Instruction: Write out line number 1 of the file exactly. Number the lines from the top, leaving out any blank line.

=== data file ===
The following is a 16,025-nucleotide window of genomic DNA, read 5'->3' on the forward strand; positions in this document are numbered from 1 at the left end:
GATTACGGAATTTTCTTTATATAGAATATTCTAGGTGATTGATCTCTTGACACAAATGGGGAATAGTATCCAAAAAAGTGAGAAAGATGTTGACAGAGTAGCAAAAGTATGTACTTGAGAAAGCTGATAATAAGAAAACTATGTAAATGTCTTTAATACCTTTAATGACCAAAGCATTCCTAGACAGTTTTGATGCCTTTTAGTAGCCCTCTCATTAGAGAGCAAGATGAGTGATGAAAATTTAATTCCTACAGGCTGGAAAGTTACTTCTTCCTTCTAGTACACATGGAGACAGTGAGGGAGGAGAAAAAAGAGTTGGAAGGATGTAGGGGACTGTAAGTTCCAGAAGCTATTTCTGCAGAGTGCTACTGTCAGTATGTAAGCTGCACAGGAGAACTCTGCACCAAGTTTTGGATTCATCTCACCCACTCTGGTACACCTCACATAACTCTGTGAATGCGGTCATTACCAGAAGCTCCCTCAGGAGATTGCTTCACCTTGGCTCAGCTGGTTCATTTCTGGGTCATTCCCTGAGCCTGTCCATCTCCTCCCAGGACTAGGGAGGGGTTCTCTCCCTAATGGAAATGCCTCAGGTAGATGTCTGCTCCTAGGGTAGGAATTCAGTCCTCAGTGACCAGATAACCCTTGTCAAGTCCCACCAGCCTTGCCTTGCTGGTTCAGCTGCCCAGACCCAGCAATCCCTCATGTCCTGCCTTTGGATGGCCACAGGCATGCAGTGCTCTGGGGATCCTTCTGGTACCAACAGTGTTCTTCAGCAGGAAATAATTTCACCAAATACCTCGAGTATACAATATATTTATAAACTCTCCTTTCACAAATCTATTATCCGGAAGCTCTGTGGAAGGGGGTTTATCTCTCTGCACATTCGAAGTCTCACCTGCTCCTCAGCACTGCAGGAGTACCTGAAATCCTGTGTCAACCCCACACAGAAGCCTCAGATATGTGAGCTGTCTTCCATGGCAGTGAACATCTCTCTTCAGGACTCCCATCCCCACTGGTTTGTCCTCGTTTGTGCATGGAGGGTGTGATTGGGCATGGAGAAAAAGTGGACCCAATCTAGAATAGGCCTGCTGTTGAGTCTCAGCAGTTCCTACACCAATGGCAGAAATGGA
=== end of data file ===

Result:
The following is a 16,025-nucleotide window of genomic DNA, read 5'->3' on the forward strand; positions in this document are numbered from 1 at the left end: